Yahoo Going All-In With iPhone App, Abandons Other Platforms (For Now)


I admit I was surprisingly impressed with Yahoo for iPhone when it first came out, and an update within the last week brought even more improvements, but I’m not sure the app is so spectacular that Yahoo should pour all its effort into it at the expense of other platforms. But that’s what it’s thinking, apparently. The search company announced early this week that it would, in fact, be giving up ongoing efforts to develop a single smartphone app for BlackBerry (RIMM), Windows Mobile (MSFT), and Android (GOOG), and instead focus its efforts on the iPhone version and its mobile-formatted web site at this time.

So, for the time being at least, Yahoo is all about the iPhone, which is a tremendous credit to the platform. In a statement about the decision to discontinue the development of its smartphone app, the company stated that it would still consider working on specific apps for other platforms, as long as it made financial sense to do so. Yahoo’s Adam Taggart, head of product marketing for mobile, is quoted as saying “When you have finite resources, you want to say, ‘Where can I give the biggest bang for the buck?’” regarding the company’s decision to target the iPhone platform for the time being.

BlackBerry users may be in luck, because Yahoo appears to be pursuing possible development of a brand-new platform-specific app for distribution through BlackBerry App World, which is poised to be the next most profitable app distribution platform, and the possibility of a completely separate Android version appearing somewhere down the line still exists, too. Still, for now, Yahoo told smartphone beta testers via email where its current interest lies, in no uncertain words:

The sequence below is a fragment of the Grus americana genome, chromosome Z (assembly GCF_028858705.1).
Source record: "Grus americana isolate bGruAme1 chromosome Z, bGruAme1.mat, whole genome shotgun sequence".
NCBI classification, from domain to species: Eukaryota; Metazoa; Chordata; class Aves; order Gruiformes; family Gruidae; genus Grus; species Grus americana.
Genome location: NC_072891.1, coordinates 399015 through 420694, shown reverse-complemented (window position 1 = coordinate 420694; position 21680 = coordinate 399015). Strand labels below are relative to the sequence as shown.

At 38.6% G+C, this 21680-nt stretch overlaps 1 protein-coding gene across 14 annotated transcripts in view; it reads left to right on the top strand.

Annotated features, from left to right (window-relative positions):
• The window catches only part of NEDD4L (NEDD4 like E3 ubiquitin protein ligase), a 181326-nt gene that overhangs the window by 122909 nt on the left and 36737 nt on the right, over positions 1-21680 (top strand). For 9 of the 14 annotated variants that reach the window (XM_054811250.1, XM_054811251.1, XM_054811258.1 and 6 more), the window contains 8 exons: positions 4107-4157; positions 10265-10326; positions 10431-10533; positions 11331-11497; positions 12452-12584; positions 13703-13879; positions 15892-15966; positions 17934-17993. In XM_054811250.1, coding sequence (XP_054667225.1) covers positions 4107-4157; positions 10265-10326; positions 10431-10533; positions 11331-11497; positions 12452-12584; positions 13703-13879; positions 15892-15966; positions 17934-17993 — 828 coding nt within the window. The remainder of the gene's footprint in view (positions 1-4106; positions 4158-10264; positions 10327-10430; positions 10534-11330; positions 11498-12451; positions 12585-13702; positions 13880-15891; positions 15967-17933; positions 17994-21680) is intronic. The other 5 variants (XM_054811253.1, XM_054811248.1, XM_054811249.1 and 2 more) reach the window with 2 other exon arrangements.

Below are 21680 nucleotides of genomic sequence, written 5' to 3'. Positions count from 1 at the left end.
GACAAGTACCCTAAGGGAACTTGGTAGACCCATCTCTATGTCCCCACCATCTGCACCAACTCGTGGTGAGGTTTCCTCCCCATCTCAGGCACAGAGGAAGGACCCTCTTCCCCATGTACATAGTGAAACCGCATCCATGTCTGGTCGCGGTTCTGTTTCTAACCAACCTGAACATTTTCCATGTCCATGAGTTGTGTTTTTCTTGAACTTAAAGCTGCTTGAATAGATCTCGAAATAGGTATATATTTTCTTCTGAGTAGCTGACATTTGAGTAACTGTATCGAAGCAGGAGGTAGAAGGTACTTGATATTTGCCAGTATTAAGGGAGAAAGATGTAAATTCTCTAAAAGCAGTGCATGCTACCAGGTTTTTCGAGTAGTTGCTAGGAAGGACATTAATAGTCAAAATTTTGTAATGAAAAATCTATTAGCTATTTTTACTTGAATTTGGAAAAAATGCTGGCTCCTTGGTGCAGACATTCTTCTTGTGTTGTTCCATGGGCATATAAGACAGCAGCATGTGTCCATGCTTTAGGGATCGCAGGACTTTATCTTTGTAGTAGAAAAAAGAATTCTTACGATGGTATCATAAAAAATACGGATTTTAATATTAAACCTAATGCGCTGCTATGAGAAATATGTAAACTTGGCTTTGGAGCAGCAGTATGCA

For the time being, we will be focusing our efforts on the newly launched Yahoo Mobile experience for browsers (available at and for the iPhone (available via the Apple App Store).

This signals a significant milestone for the iPhone, as it becomes the “safe bet” in the mobile smartphone application market it helped pioneer (though many will recall HotSyncing programs to their Palm devices not too long ago). Yahoo’s not the only company with less capital on hand to spend on development, and if you’re strapped for cash, why take on a significantly higher degree of risk by coming out with an app for an unproven platform when the iPhone has already been so succesful? Even for independent developers, the unspoken message is clear: With the iPhone, you stand to make money. With anyone else, who knows?


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